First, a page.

Only one person in the Torah lived exactly 120 years--to the day. According to the Midrash, Moses was born and died on the 7th day of Adar (which is today). Many understand the significance of his death at precisely 120 years to be a statement attesting to the fact that he had, without question, completed his life’s work.

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Hendrikje van Andel-Schipper, 114, Holland

But, in our times, there are quite few people who can reach 120 life mark. Walford writes that two persons have lived to 113 and one to 119 years. However, Georgakas states that Delina Filkins, 113, of New York is thus far the best documented centenarian (May 4, 1815-December 4, 1928). Currently, there is a woman living in England who is counting the minutes since she turned a documented 120 years. Many have claimed lifespans greater than 113 years and some up to 170 years, but Georgakas research has not borne these claims out.

The best-documented oldest living human being was Frenchwoman Jeanne Louise Calment, born on February 21, 1875. She lived to be 122 years old, dying in 1998. Ms. Calment came from good genetic stock–her father lived to 94, and her mother to 86. Defying conventional wisdom, she smoked until 1995, only giving up the habit out of pride at not being able to light her own cigarettes. Her sense of humor always remained, however (when asked about her vision of the future, she replied “very brief”).

Why, if life expectancy has increased so impressively, has not the human lifespan? Leonard Hayflick, professor of anatomy at the University of California, San Francisco, School of Medicine and a "dinosaur" specialist on aging, states that nature did not design us for great longevity. The goal is survival of the species which translates to getting offspring to sexual maturation and independence. Therefore, by age 30 we are coasting on our reserves. Hayflick states that our life expectancy would increase to about 91 (from 75) if cancer, heart disease and strokes were cured, but it would add no more than 3 years to our lifespan. Why? Because at around 100 years of age, all of our organs functional abilities have dramatically declined, so our only hope of an intervention is to first discover the cause of aging. Currently, our chances for living to our maximal lifespan, approximately 115 years, are 1 in 4 billion!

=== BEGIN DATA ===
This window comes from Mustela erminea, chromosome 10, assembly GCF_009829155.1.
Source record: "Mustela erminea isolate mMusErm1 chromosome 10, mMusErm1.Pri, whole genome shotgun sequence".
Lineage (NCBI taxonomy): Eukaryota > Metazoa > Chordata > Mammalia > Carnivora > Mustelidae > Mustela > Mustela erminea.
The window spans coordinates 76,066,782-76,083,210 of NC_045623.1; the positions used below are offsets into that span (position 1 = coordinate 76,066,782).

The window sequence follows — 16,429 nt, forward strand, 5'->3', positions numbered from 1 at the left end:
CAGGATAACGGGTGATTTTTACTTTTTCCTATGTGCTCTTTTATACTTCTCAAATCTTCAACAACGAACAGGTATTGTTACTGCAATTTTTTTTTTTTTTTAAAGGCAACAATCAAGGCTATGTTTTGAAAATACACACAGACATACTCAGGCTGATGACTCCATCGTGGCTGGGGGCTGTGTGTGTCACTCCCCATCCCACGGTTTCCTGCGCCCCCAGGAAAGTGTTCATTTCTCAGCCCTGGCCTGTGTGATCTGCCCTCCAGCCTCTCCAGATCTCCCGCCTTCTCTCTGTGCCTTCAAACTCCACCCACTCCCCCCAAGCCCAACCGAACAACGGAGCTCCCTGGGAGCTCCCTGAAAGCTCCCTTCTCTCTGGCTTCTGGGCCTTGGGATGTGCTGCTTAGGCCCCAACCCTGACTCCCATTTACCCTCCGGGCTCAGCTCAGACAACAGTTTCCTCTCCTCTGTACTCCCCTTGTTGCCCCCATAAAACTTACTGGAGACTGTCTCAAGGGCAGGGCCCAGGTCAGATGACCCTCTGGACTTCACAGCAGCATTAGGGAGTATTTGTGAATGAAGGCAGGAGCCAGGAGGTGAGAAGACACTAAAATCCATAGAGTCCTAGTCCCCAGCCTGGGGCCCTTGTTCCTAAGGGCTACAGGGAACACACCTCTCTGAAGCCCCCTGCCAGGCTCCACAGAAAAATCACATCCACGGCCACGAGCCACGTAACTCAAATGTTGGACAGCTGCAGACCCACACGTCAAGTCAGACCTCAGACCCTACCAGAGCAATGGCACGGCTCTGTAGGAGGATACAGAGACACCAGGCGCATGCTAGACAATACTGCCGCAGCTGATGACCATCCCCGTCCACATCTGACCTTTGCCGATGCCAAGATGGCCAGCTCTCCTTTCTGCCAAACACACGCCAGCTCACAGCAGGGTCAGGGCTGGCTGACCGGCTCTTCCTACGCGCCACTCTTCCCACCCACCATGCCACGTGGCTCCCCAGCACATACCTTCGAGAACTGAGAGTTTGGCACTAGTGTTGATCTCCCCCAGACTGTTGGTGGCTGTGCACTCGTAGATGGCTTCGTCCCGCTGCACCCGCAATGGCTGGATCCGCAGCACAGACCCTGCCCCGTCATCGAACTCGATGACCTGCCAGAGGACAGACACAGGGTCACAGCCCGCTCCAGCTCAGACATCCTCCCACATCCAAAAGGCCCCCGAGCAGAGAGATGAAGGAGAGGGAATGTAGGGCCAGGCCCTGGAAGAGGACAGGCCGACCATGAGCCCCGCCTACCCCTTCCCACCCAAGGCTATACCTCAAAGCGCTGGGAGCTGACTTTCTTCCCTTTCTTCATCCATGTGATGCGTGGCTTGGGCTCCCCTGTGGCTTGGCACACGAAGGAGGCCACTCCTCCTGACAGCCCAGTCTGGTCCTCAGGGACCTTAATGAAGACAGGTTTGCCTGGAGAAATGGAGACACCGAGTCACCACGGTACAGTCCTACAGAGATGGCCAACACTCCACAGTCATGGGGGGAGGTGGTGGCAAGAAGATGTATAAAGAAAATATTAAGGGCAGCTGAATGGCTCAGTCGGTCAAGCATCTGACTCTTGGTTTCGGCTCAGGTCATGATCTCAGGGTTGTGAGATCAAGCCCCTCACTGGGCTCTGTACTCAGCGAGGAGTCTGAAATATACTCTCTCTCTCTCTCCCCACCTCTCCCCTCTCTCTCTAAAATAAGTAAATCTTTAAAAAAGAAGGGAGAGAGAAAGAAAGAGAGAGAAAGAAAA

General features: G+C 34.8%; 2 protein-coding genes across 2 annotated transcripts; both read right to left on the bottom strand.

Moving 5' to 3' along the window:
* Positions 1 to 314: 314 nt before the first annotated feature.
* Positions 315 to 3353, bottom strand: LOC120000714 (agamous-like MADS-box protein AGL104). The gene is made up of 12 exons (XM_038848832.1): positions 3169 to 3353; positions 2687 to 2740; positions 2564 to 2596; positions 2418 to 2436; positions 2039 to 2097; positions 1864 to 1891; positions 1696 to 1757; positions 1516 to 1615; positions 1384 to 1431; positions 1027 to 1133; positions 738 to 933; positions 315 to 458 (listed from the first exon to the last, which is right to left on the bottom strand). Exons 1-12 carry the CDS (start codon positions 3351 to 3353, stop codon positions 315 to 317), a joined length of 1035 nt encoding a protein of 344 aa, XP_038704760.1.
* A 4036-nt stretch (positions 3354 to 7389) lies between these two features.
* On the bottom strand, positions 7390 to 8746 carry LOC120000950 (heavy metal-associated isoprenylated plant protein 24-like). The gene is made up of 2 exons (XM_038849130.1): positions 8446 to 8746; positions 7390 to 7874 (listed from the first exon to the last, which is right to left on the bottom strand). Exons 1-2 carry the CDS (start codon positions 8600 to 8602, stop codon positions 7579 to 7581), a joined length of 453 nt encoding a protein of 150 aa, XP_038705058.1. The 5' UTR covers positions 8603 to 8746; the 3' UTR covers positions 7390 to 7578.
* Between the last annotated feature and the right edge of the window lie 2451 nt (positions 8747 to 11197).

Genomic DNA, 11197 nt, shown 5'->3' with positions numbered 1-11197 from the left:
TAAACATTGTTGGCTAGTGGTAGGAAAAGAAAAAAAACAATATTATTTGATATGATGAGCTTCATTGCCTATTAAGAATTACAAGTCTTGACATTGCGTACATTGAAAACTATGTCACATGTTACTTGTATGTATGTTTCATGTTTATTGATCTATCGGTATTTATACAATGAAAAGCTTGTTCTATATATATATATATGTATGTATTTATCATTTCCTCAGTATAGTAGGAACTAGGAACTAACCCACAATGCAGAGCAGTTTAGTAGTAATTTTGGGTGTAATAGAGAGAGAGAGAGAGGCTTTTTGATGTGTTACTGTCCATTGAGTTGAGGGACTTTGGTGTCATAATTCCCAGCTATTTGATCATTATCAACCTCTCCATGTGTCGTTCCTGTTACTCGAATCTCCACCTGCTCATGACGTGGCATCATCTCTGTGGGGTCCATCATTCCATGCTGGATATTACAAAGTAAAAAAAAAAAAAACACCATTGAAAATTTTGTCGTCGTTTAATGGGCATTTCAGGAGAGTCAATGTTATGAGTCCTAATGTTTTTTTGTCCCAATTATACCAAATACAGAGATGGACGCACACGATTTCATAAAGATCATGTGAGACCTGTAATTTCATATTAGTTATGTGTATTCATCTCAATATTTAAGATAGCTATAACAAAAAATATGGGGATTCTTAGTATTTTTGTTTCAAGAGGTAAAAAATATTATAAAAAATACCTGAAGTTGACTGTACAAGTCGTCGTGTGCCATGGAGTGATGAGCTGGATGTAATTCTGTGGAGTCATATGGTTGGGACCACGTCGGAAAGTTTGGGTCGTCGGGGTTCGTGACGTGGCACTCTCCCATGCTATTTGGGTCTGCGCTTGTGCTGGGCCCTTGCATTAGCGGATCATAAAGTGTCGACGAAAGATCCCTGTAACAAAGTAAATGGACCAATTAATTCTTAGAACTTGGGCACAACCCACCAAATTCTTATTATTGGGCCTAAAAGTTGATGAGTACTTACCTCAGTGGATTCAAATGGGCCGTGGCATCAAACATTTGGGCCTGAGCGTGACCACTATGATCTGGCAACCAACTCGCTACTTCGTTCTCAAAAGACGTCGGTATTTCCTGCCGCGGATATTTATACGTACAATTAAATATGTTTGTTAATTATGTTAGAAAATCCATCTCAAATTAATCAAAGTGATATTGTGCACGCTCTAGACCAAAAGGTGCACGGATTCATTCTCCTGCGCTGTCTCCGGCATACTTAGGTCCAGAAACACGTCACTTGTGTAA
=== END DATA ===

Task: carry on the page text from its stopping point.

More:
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Besse Berry Cooper, 114, USA

Predictors of longevity